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Devol Calaboose, and not much else

The Devol calaboose

When I first learned about Devol, Cotton County, Oklahoma, I thought its name derived from "Loved" spelled backwards. This is not an idea without precedent, as the community of Retrop (Washita County) is simply Porter spelled the other way.

But I was wrong: Devol was named after a land owner. It began as a railroad town (Wichita Falls and Northwestern Railway) in Comanche County at the turn of the 20th century, but then became part of Cotton County in 1912. Devol mushroomed by the 1920s as its proximity to Grandfield and Burkburnett led to oil and agricultural booms on the Big Pasture. However, the town did not fare well during the Great Depression and has continued to shrink.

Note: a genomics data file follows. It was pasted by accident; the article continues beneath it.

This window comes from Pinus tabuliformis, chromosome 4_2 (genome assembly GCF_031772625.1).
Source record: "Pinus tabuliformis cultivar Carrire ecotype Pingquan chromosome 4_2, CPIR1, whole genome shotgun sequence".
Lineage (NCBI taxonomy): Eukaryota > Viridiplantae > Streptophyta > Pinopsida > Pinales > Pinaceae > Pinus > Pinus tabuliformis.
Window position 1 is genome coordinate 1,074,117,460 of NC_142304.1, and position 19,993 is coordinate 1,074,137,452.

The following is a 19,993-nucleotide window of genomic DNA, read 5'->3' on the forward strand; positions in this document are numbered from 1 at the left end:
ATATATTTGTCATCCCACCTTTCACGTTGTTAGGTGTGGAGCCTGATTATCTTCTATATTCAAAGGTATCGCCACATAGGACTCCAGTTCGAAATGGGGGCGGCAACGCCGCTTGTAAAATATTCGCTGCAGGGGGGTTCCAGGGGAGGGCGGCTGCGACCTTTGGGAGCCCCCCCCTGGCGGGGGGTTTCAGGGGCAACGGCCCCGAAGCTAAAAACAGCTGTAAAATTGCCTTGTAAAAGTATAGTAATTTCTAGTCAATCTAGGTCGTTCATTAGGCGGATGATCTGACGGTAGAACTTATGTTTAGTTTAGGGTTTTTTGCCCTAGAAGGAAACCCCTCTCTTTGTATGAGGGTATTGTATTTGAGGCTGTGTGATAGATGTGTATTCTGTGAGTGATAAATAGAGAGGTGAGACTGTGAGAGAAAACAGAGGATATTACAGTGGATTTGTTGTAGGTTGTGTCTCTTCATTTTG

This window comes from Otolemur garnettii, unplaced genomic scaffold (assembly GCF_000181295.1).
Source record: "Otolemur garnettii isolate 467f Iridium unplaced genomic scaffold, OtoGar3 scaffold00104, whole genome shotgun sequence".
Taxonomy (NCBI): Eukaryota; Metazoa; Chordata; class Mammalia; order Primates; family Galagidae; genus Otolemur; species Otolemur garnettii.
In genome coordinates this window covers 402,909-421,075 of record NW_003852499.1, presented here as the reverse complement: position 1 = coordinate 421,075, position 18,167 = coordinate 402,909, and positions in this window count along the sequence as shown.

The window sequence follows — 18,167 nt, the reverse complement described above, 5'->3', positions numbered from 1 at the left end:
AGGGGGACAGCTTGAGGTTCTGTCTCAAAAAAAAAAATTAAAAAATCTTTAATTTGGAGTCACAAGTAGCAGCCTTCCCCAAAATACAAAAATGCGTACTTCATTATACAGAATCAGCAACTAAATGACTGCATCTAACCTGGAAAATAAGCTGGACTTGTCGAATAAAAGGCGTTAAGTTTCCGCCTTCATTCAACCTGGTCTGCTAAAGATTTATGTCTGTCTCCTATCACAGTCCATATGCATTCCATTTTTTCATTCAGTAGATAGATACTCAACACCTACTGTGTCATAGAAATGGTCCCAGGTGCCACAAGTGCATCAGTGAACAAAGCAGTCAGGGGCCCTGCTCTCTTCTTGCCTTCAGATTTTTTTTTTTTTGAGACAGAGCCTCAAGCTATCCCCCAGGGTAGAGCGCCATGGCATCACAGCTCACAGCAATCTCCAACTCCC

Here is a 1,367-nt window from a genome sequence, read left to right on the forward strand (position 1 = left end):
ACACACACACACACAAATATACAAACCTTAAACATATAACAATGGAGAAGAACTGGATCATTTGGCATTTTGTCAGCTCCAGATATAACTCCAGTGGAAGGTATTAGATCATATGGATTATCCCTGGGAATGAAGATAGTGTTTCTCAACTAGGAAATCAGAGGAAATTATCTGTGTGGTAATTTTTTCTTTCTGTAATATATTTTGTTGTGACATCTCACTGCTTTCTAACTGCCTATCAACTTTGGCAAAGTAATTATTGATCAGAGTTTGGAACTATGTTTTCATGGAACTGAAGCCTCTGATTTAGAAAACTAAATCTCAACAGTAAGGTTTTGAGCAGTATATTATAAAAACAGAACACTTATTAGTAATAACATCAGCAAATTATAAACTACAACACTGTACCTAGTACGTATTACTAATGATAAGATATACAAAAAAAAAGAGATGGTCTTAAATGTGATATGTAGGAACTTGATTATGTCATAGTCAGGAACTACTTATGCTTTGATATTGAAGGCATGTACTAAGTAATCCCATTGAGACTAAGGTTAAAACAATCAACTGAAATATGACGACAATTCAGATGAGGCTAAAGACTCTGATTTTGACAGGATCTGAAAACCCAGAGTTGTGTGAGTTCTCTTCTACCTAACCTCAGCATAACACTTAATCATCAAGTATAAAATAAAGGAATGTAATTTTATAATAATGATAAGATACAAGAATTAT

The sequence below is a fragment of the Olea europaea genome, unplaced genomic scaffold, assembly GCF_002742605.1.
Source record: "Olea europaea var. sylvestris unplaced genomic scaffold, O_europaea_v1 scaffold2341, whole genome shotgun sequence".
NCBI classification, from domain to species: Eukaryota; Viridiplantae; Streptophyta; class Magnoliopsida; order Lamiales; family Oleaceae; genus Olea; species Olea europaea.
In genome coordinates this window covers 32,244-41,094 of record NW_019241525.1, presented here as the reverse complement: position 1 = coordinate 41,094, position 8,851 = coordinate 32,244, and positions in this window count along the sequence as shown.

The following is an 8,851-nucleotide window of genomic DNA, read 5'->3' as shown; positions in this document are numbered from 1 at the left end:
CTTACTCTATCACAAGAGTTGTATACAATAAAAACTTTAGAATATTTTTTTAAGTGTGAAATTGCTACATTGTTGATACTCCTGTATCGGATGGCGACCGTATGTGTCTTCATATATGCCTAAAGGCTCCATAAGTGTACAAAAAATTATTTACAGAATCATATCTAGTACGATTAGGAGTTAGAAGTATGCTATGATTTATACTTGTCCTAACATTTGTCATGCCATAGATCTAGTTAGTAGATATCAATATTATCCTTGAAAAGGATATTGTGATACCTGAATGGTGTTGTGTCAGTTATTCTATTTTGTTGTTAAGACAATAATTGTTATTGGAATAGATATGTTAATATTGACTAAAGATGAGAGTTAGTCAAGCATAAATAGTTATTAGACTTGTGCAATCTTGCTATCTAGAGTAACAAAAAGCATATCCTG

Beside the calaboose, there's not much else in Devol to explain the town's former industriousness, which in its early history consisted of oil refineries, a bank, a few grocery stores, at least one mercantile store, a gin (or two), a school with a good baseball team, two hardware stores, a photography shop, a newspaper, and a few hotels. The one vestige of old Devol remains behind its trailer-housed post office: its two-cell calaboose. This little concrete jail still boasts its iron doors, too: a reminder of a time when Devol was a busy, if not always peaceful, place.

Inside calaboose.
Male genitalia are preferred artistic renderings inside abandoned buildings. Banksy would probably like to have a word.

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